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Major Leagues

Bill Leesman, author, pitcher

When I was sixteen my dream was to make it in the Major Leagues. What red-blooded young North American doesn’t dream of making it to MLB or NHL or NBA?

I could throw relatively hard. And, I had some local scouts showing interest. But life has a way of knocking you down a peg or two. One of the scouts who came to watch told my coach it was too bad I was a right-hander. If I were a lefty, given my 5’11” stature and my velocity, I would have been sought after. As a righty, I needed to grow two to three more inches minimum to grab their real attention. My velocity and local success meant nothing to them.

I didn’t understand until a couple of years later when I went to the US for college. In my first year there, we had two catchers, both with talent. I apologize now for relating to older Major League players but they were who I knew. And, just like older books, they might be forgotten except by those fans.

Anyway, one catcher could throw people out at second from his knees. He hit the ball farther than anyone I ever met. Every hit had velocity. The other player was also particularly good. He could throw well, not as well, but strong. He could also hit, albeit not as consistently hard. The first was our everyday starter and the other, his very capable backup.

Who did the scouts come to watch?

Which catcher would they ask the coach to play first so they could be on their way and not have to watch game 2?
The backup. Why?

Our starter, who was a superstar in the league, was shaped like Thurman Munson. Short, thick, and slow. Too slow they said. The backup was modeled after Gary Carter. Tall, lanky, speedy. Munson had passed away a few years earlier and Carter was the prototypical future Hall of Famer. By the way, I too was a huge Gary Carter fan. He played for the Expos, who I cheered for.

Of course, the scouts didn’t care.

They weren’t looking for the best.

They were hoping for tomorrow’s potential, regardless of current success one was achieving. A player might be succeeding but if they didn’t fit the part, their chances decreased.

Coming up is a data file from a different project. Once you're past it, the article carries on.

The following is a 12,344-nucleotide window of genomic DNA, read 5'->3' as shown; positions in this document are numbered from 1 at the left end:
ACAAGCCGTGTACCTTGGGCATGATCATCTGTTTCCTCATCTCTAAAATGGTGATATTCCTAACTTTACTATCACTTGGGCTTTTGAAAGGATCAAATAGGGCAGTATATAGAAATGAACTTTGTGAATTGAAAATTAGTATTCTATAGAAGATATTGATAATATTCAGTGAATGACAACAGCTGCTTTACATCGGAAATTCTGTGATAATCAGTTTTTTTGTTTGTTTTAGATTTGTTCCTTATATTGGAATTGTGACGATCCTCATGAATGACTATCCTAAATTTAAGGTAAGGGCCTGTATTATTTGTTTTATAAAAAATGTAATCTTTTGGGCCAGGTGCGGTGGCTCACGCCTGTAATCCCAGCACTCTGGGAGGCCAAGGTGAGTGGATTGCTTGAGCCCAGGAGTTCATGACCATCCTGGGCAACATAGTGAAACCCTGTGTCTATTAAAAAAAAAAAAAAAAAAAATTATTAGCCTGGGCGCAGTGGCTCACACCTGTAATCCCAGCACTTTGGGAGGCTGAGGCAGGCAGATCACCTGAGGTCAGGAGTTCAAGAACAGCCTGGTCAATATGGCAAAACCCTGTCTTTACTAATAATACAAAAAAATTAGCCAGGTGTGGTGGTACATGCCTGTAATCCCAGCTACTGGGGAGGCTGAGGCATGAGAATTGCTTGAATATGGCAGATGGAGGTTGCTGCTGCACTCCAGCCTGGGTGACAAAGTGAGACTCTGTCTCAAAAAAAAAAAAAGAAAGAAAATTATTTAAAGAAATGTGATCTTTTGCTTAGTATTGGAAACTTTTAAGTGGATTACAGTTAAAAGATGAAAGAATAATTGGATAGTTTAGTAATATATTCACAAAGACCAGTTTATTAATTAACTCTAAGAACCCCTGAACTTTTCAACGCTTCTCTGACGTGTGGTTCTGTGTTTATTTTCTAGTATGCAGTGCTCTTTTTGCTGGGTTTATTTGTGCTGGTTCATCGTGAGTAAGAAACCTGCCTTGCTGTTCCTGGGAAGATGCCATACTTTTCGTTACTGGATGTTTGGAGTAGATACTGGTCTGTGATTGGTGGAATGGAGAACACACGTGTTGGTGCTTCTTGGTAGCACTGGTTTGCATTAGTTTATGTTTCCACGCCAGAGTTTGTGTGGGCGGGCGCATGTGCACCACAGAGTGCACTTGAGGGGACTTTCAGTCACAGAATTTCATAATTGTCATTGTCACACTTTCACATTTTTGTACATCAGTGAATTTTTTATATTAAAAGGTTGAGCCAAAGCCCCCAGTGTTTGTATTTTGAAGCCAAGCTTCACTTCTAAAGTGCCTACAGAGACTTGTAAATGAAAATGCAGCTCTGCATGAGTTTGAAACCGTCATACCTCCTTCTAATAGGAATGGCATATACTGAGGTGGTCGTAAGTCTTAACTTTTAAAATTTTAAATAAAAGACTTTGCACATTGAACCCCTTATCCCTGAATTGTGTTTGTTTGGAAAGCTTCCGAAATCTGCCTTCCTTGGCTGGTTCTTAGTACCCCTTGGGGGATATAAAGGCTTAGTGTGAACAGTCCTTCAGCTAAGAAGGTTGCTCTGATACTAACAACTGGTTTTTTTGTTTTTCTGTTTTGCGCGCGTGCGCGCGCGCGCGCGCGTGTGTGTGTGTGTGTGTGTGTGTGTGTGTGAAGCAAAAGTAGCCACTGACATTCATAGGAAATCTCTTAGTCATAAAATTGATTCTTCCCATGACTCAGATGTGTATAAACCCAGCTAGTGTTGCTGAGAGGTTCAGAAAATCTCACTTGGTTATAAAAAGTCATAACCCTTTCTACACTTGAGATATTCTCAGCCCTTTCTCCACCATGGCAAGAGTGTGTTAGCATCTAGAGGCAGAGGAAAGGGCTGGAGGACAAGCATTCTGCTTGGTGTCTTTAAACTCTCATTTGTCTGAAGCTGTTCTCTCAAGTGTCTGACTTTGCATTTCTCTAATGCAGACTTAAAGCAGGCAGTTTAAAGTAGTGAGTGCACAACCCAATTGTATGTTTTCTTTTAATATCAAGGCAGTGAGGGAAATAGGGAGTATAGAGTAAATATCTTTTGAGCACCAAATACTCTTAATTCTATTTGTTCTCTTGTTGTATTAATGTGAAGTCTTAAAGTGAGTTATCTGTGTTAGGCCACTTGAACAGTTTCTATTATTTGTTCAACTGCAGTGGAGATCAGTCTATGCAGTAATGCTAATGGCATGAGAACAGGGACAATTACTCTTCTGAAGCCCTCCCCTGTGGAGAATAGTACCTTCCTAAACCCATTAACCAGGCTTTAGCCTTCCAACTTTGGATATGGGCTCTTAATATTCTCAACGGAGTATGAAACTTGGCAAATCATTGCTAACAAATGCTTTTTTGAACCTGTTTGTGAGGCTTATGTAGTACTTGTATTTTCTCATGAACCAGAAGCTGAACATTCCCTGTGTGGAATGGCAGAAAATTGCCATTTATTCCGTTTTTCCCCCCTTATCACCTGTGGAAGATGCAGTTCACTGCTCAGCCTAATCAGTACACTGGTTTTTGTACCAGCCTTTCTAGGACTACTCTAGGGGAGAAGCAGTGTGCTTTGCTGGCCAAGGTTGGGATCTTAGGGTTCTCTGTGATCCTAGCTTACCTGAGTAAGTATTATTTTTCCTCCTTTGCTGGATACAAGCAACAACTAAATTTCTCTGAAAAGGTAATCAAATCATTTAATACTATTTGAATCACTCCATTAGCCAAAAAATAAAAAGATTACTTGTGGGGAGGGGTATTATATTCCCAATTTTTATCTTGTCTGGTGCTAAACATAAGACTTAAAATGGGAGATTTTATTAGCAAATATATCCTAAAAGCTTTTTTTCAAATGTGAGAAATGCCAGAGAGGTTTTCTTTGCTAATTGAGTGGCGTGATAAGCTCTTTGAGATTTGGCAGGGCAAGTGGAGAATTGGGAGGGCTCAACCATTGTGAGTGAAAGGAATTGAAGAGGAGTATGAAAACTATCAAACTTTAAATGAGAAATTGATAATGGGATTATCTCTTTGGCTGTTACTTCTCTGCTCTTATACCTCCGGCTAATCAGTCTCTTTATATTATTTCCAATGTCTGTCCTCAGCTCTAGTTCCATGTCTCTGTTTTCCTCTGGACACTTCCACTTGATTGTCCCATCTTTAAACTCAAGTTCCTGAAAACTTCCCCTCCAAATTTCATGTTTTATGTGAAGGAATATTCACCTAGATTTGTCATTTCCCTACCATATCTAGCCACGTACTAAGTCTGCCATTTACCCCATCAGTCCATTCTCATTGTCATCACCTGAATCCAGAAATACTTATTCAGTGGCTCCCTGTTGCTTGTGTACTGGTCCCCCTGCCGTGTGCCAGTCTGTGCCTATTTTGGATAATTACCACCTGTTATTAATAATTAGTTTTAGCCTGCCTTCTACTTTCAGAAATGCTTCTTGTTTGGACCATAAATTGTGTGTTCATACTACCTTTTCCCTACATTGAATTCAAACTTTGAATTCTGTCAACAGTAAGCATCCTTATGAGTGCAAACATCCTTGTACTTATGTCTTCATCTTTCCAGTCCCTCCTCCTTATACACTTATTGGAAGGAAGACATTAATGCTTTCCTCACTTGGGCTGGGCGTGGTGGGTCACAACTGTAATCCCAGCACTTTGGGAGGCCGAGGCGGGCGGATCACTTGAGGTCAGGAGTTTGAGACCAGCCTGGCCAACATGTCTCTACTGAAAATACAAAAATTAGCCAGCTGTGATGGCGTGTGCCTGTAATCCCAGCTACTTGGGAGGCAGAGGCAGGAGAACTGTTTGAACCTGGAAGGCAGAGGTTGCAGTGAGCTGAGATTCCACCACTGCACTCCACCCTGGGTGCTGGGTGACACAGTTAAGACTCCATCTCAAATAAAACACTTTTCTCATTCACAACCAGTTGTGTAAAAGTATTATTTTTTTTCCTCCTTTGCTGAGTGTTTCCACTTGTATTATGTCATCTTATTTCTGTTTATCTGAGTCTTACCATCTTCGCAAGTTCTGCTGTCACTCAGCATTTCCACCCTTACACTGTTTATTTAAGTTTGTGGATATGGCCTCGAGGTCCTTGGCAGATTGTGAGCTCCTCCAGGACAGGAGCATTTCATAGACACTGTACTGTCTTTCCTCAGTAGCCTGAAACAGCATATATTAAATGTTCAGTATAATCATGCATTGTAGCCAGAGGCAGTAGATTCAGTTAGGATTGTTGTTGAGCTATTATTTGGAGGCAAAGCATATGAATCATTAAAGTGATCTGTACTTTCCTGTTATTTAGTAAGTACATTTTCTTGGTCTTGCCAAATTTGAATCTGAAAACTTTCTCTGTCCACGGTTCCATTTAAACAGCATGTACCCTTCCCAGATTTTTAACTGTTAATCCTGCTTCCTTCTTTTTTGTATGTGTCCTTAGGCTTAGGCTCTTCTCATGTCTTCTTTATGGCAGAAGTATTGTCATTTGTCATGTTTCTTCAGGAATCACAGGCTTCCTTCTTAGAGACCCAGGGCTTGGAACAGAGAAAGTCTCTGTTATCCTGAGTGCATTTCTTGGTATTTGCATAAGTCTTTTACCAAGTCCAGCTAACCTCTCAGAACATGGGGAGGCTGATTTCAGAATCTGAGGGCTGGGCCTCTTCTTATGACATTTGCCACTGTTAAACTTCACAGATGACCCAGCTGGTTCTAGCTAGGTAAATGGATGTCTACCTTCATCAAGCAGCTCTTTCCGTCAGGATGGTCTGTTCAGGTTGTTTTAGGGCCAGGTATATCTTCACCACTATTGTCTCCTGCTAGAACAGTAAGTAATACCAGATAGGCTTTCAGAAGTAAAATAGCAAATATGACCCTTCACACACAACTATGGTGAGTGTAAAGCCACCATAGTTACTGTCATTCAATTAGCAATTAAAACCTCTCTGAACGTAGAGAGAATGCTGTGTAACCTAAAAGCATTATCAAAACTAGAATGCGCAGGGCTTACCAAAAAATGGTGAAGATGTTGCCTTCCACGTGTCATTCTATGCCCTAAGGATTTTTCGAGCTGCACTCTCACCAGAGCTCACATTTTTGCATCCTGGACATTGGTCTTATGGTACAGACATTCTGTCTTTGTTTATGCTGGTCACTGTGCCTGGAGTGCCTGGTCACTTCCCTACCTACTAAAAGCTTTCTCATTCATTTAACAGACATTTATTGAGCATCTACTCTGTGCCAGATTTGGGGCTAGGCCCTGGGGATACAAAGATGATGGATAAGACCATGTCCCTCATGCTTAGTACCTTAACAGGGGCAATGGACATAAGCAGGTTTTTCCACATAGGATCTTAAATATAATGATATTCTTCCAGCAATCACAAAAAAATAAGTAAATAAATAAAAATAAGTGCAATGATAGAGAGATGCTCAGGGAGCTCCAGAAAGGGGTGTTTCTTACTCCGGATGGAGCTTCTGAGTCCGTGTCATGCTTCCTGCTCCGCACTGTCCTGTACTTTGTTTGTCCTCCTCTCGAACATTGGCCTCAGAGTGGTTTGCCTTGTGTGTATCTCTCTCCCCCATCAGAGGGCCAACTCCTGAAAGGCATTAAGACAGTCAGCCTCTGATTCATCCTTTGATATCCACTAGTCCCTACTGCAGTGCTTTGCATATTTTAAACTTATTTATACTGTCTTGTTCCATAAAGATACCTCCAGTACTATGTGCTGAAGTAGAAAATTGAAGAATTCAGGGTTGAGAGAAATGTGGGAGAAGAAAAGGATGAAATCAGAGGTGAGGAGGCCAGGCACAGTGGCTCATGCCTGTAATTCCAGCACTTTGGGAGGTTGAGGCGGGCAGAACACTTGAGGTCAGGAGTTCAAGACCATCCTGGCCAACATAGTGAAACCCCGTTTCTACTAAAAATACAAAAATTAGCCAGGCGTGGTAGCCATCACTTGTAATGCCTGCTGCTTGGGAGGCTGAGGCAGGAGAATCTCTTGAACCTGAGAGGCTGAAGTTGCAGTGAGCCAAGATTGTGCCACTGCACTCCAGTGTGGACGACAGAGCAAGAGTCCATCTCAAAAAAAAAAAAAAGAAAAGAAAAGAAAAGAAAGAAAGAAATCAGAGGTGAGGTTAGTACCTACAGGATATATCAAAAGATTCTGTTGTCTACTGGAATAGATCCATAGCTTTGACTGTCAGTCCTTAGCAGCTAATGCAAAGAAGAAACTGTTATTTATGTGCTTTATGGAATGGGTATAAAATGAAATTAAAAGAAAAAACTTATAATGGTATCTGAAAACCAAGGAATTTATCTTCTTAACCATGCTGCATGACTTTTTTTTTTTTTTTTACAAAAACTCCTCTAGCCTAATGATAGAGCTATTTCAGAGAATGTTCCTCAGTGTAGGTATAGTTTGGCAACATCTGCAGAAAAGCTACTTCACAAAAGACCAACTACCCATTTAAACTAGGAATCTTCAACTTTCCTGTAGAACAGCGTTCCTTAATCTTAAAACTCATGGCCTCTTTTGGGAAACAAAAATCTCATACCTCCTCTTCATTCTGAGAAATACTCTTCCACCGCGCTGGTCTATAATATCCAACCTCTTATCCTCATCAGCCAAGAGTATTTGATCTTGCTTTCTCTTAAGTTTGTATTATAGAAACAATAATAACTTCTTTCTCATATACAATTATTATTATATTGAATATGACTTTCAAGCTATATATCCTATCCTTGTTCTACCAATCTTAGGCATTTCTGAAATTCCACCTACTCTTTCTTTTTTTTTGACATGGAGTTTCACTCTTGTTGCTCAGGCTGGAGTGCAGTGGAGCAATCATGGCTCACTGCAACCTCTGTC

As a Canadian in an American game, I was an outsider. Succeeding in school was just as important as playing on the team, so I didn’t go out partying every weekend. I was short for a right-handed pitcher. I blew my arm out in the off season and had to learn how to pitch, not just throw (yes, there’s a difference). I didn’t fit the mold and the older players on the team wondered why the coach even gave me a chance.

But he did. His name was Bob Foster and although he passed away years ago, he gave me a chance when others wouldn’t.

Sometimes, as an industry outsider, it’s easy to get discouraged sending query letters to someone three thousand miles away. You don’t fit the profile. They haven’t met you. You don’t have the pedigree they are looking for. They’re making a business decision looking for the potential big hit tomorrow. That’s their job.

But you have to keep trying. You have to keep getting on the mound and throwing the ball and eventually people will notice the wins today and someone will give you a chance.

During my last year in college, I was named a team captain. In the league, I was one of the leaders in wins, strikeouts, and ERA, much to the surprise of many who said I was too short, and not the right profile to succeed. I was the pitcher the coach gave the ball to in the last weeks, trying to get enough wins to make the playoffs.

Interesting enough, when I returned the last year, the backup catcher was gone. I was told he was pumping gas and often high on drugs.

And the catcher that the scouts overlooked?

He went on to moderate success. He was the better of the two.


By that last year, I knew I didn’t want to play baseball in the Majors anymore.

I wanted to be a writer.

So, I will keep sending my queries out. And keep at the next manuscript. Because I know that people will enjoy my stories.

And I will find an agent like Coach Foster.